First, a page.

The acronyms SRI and ESG are two terms that have become firmly established in our society in recent years. SRI refers to Socially Responsible Investment, while ESG (environmental, social and governance) is the acronym that defines the criteria on which this type of investment is based. In recent years, the letter “E”, which refers to the environment, has become particularly relevant.
Climate change, pollution and deforestation, among others, are part of a pandemic that is affecting the planet and, unlike the coronavirus, threatens to continue for an indefinite period of time. Although there is no vaccine against this pandemic, we can contribute with our actions to mitigate it. These actions range from recycling to making investments with an environmental commitment.
Low risk-return trade-off
SRI brings clear benefits for the planet and the people who depend on it, but what about the investor? When it comes to investing in ESG criteria, the lack of information on this type of investment has led to a certain skepticism among investors. However, recent data show that SRI is, at least, as profitable as traditional forms of investment. Moreover, it offers us all the options: fixed income, equities…
When it comes to selecting projects, profitability is the first part of the binomial that governs investors’ traditional criteria. As for risk, experts agree that ESG investments are less exposed to risk, since these projects are subjected to greater control and transparency mechanisms. Also, the environmental risks associated with traditional companies are practically non-existent in the case of SRI.
The international scene also seems to support sustainable investment. We spoke a few weeks ago about the positive consequences of Joe Biden’s election victory for ESG investments. In addition, green bonds and public policies aiming to mitigate the human impact on the environment are increasing. Therefore, sustainable projects will have greater possibilities of financing and greater viability in the future, increasing their attractiveness for investors.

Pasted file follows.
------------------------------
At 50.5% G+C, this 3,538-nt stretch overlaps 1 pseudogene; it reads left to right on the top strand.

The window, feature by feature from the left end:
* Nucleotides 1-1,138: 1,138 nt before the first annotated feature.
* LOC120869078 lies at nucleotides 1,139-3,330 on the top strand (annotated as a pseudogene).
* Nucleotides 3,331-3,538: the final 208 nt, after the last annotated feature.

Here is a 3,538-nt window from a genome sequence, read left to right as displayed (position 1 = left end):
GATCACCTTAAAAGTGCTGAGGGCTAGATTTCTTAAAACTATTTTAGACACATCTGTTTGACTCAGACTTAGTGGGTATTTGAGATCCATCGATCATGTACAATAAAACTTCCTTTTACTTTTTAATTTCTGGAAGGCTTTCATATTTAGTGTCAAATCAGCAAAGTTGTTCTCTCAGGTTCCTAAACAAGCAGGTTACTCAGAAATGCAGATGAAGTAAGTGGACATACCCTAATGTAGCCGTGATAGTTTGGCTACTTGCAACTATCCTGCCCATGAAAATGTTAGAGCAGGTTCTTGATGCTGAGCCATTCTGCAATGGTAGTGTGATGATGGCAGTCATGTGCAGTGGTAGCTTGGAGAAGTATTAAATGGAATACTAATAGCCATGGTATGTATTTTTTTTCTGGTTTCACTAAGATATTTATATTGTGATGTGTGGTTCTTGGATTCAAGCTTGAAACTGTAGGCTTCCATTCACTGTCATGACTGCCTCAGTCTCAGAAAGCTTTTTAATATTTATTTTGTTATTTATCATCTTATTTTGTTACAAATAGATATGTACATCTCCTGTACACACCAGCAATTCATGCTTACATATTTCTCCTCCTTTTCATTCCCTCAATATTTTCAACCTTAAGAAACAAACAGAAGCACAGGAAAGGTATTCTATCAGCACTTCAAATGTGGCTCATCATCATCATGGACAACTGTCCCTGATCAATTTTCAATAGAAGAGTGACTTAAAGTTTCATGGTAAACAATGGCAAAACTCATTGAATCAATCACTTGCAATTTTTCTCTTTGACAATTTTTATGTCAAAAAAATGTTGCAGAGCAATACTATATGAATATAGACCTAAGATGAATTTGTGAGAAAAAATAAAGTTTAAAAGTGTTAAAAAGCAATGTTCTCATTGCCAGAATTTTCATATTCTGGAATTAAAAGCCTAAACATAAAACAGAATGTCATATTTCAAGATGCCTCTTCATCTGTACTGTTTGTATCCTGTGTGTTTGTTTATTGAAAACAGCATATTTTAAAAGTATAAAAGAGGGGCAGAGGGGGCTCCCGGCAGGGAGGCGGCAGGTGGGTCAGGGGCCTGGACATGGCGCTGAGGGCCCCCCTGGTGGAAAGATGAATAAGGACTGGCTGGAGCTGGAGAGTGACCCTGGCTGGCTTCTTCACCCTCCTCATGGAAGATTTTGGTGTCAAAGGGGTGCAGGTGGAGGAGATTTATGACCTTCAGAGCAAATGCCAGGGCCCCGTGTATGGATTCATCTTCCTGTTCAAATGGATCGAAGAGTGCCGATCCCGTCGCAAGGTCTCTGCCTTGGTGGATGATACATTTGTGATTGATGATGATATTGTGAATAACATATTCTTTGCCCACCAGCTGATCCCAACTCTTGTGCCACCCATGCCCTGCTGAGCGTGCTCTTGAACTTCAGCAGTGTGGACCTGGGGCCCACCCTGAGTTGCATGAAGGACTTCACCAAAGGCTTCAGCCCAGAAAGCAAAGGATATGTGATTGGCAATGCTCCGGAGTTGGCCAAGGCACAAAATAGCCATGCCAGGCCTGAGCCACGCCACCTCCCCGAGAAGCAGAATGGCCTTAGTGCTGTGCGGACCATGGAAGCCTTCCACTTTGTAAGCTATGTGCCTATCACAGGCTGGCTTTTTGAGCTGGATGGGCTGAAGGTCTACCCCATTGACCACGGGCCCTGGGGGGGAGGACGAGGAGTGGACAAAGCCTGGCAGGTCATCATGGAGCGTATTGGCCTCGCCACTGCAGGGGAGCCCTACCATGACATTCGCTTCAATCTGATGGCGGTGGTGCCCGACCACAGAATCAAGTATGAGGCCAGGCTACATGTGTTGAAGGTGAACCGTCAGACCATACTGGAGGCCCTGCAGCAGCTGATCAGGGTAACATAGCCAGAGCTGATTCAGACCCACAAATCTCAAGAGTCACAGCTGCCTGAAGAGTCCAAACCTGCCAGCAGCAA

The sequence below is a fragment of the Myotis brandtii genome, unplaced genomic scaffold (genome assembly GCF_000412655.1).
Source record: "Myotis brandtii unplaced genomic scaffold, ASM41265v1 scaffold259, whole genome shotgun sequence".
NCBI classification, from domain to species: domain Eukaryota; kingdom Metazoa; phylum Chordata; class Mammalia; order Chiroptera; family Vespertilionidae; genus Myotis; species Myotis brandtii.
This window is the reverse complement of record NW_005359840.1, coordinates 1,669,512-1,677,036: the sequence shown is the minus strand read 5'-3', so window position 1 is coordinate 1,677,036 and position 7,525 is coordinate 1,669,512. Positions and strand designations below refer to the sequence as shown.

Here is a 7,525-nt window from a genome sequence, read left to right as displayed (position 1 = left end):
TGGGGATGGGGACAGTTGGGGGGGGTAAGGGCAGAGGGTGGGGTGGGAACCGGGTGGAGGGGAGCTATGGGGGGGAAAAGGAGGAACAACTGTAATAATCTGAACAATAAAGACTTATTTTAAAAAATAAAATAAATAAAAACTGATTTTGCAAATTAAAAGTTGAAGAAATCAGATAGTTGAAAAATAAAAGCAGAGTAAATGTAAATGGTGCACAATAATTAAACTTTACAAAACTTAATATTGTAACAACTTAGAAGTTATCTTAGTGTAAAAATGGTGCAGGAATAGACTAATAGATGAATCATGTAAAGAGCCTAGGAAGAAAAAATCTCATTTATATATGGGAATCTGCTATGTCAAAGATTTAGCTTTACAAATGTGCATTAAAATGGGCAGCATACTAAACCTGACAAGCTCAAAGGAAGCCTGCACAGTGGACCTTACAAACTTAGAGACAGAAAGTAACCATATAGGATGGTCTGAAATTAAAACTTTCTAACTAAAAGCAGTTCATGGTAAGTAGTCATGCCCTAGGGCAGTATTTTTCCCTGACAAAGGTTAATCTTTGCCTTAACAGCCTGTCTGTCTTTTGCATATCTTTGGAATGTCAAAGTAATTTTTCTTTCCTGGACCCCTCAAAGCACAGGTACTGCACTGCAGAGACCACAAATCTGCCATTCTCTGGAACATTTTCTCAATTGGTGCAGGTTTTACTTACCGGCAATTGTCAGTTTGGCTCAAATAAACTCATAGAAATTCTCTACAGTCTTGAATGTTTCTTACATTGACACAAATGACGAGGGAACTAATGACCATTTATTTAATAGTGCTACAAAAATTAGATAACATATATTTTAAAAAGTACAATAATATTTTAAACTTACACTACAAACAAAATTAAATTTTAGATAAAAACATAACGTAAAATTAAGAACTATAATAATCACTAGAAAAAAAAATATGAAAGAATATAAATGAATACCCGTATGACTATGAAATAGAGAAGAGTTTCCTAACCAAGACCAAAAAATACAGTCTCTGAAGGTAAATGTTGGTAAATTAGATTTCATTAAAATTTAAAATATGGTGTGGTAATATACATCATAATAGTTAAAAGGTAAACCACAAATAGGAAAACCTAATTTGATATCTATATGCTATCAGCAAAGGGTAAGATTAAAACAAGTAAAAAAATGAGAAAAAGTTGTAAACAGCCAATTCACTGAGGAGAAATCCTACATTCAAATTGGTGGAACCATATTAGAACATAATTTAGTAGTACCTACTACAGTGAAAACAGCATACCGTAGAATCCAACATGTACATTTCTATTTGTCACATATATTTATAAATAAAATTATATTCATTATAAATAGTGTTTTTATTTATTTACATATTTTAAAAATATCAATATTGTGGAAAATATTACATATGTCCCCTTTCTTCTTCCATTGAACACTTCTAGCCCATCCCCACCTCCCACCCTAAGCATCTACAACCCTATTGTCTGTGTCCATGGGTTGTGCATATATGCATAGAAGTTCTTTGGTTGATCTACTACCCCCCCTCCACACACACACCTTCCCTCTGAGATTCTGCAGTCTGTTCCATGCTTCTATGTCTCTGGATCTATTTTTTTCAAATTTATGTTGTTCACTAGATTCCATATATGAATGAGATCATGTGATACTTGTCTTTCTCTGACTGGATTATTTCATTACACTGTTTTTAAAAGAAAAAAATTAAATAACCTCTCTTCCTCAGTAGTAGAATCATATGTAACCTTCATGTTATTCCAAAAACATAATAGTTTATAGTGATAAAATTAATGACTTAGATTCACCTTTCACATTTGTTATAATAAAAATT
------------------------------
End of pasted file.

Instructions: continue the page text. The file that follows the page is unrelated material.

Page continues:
Increasingly “green” stock markets
The stock markets’ commitment to ESG criteria has also increased. In recent years, various indexes that measure the sustainability of companies have appeared, such as the Dow Jones Sustainability Index (DJSI) or the STOXX Global ESG. This provides investors with valuable information when looking for ESG criteria in their investments.
When we talk about investments that are committed to the environment, we must distinguish between three types. Although ESG criteria are taken into account in all cases, the range of commitment varies. The responsible policy excludes projects with harmful effects on the environment and society from the investment portfolio. The transformative policy focuses on sustainable businesses with good environmental performance.
Fellow Funders and ESG commitment
The social impact policy directs investment toward companies that are specifically geared to respond to environmental problems. This is the case of companies dedicated to the electric mobility sector, such as EasyCharger or Mooevo, companies that Fellow Funders has supported in recent rounds of financing.
At Fellow Funders we have a clear commitment to the environment. In addition to helping to finance startups that help protect the environment, we take ESG criteria into account when evaluating the projects presented to us. We know that making investments profitable and improving the planet are two totally compatible actions. In the coming years we will continue to increase our commitment to Socially Responsible Investment.